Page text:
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Evaluation of Programmable Devices

1. Evaluate PICs and other programmable devices as programmable devices and embedded controllers.
2. Compare the operation, functionality, advantages and limitations of PLC simulators. Your comparison will need to include two types of simulation software.

3. Would you choose to use a PLC or an embedded microcontroller in the instrument? Explain your reasoning.

1. For this task, a comparison has been drawn between the structure and architecture of the PIC, AVR, ARM, and Intel 8051. The reason these four microcontrollers/programmable devices were selected for a comparative evaluation is because they are one of the most commonly used devices in a range of electronics applications. (Emilio et al., 2015). Each carries its own set of benefits and disadvantages which can make it a difficult choice to pick one over the others on the application, but knowledge of the differences between these devices can simplify this choice given the project or application is well understood.

  • Intel 8051, PIC and AVR all utilize the Harvard architecture – a rather broad concept but one important feature for this comparison is that it separates the RAM and program memory into different memory spaces.  ARM is classified as an instance of von Neumann architecture wherein the program and RAM reside in the same memory space. This translates into a direct choice between the two architectural styles and their respective benefits. The difference in memory spaces design itself leads to a number of distinctions between the two.
  • The ARM family of microprocessors employs either 16 bit or 32 bit instruction sets, whereas Intel 8051, PIC and AVR primarily utilize an 8-bit architecture.
  • The stack space in 8051 and PIC microcontrollers is very limited – 128 bytes for the 8051 and 8 words or less for the PIC. This has led to an increased complexity in writing a C compiler for these devices which is evident in the limited choice of compilers available for them. (Mohini, 2015).
  • The Intel 8051, AVR and ARM devices are capable of directly addressing all of their available RAM, which is not the case for the PIC. The PIC architecture is only capable for directly addressing 256 bytes of RAM at a time, and relies on bank switching to extend the directly addressable memory space. Usage of a C compiler conceals this limitation on PIC devices but results in an accompanying loss of speed.
  • Most instructions in the AVR and ARM instruction set are single cycle instructions, which means that they require only a single clock cycle to execute. In the case of the Intel 8051 and PIC, a large number of instructions are single cycle but they feature many instructions which are much slower, requiring as many as 4 cycles per instruction. Nevertheless, recent improvements in architecture and design have almost eliminated most differences in speed of execution of the instruction set in these devices. (Machine, 2015).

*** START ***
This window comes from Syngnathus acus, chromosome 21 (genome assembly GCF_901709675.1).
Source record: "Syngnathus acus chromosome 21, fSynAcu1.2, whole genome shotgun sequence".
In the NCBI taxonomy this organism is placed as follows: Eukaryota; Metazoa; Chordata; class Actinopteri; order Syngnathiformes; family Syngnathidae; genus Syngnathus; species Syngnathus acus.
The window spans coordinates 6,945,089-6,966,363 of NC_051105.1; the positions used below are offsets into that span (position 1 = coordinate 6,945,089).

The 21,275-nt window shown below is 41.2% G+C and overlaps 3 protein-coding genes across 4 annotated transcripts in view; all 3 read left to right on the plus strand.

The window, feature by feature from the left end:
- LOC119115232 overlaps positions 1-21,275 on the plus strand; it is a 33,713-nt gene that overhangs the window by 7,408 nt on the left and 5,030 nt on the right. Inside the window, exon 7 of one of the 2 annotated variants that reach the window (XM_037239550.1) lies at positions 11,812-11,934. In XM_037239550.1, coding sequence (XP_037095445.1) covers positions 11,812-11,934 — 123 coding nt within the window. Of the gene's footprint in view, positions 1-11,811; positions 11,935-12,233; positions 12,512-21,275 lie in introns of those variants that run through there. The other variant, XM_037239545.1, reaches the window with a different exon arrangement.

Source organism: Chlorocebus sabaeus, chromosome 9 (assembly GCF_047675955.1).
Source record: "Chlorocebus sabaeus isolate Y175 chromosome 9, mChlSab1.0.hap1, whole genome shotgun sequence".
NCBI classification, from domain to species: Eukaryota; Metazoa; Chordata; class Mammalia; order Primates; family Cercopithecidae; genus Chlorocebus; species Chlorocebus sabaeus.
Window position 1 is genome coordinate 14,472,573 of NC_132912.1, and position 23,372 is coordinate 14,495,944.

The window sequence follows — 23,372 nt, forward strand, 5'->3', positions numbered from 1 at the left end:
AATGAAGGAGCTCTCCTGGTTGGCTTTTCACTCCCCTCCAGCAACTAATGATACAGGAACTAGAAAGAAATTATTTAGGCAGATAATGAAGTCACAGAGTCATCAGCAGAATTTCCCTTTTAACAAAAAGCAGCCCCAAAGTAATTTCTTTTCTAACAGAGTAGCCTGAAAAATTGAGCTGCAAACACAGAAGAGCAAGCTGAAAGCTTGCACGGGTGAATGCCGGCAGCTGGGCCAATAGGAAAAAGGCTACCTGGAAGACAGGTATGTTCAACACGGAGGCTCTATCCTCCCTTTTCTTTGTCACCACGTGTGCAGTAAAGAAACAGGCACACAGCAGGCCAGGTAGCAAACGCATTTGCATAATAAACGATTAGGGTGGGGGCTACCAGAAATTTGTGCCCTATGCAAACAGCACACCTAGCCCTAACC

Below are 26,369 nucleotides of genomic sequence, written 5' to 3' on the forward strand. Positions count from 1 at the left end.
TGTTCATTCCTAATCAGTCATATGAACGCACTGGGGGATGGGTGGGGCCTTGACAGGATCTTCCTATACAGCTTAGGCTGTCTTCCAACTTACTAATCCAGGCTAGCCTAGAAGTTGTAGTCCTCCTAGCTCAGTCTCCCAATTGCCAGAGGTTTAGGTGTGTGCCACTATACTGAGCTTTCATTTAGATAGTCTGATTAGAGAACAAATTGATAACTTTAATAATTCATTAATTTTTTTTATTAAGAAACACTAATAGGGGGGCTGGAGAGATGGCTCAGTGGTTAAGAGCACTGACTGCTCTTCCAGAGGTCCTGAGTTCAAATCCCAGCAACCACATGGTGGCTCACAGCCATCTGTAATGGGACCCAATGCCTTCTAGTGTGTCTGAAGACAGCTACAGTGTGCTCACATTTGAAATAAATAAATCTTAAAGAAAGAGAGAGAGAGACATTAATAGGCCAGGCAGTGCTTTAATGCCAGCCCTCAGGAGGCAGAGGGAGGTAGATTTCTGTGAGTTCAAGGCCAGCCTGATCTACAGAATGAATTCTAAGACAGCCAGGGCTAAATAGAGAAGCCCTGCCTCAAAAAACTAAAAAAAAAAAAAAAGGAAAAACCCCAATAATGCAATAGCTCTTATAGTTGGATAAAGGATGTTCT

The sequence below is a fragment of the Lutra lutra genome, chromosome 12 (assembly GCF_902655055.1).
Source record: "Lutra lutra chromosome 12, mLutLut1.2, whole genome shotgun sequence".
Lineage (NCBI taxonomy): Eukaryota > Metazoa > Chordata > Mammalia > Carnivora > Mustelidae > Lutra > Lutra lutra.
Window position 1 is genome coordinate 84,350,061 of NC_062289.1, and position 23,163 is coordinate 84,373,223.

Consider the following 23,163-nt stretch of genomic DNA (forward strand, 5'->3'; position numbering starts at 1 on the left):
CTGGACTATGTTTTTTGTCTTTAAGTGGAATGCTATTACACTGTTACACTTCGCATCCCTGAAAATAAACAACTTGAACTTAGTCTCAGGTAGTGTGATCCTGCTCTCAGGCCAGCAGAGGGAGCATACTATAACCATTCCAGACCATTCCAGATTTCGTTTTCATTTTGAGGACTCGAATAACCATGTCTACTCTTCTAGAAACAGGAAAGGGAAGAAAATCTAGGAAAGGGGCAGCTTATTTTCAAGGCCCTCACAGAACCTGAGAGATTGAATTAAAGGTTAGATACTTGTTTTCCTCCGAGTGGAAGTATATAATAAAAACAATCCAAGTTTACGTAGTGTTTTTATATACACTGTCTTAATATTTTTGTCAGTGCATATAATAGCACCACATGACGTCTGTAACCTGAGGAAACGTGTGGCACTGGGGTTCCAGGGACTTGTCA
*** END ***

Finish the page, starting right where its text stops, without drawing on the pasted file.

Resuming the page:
• There are marked similarities between the 8051 and the AVR, going so far as to make the AVR and 8051 almost interchangeable with little or no hardware change. Some AVR devices even contain 8051 pinouts. The main difference between the two devices is in the Reset polarity.
  • Apart from their architecture, the 8051 and AVR also have similar instruction sets although some differences exist. Therefore, in case of replacing an 8051 with an AVR, it may be possible with very little changes in the software, except for the timing critical routines. (Kanigoro et al., 2015).
  • AVR and ARM have much better compiler support applications, including IDEs, available. This includes the number of free applications, such as the GCC Compiler.

2. Automation Studio: Automation Studio is a software designed by Famic Technologies Inc. suitable for use in the simulation and design of a range of circuits related to Mechatronics, such as electric, electronic, hydraulic and pneumatic circuits, as well as other related design types such as Human Machine Interaction (Control Panels), fluid power, and more. PLC simulation is included in the Electrotechnical Module of the software, implemented as the PLC Ladder Logic Library. PLC programs can be implemented either as ladder logic programs or Sequential Function Charts (SFCs)/Grafcet. The software supports import/export compatibility of the programs with XML and the Siemens S7 PLC. (Dai et al., 2016). The software suite also supports direct hardware control using suitable interfaces, effectively allowing the computer running the software to act as a PLC, or to directly run and monitor a PLC from the computer in real-time, further assisting in testing out newly developed PLC programs. The GUI editor on the other hand allows mixing different graphical programming languages, grid-based positioning and linking, colour coding, etc.

RSLogix 500

RSLogix 500 was designed by Rockwell Software and was intended to operate on the Microsoft Windows Operating System only. It is a 32-bit software package designed for the SLC 500 and Micrologix processors, compatible with any programs for the two devices created using other Rockwell Software programming package. The chief features of the RSLogix 500 include a free-form ladder editor which employs a GUI, project navigator with error listing and linking, an address wizard to help reduce keying errors and make entering addresses easier, as well as SLC libraries that enable ladder logic, wholly or in parts, to be stored and retrieved across other Rockwell Software programming packages. The interface features drag-and-drop functionality for editing data elements across files, subroutines, and rungs, a project tree interface for easily manipulating files and folders in a project, a customizable data monitor, search and replace functionality for code elements, and trend and histogram generation to aid monitoring data. (Saari, 2015). The projects developed can also easily be developed using any desired mix of programming languages without impacting functionality, although this can complicate project management and documentation.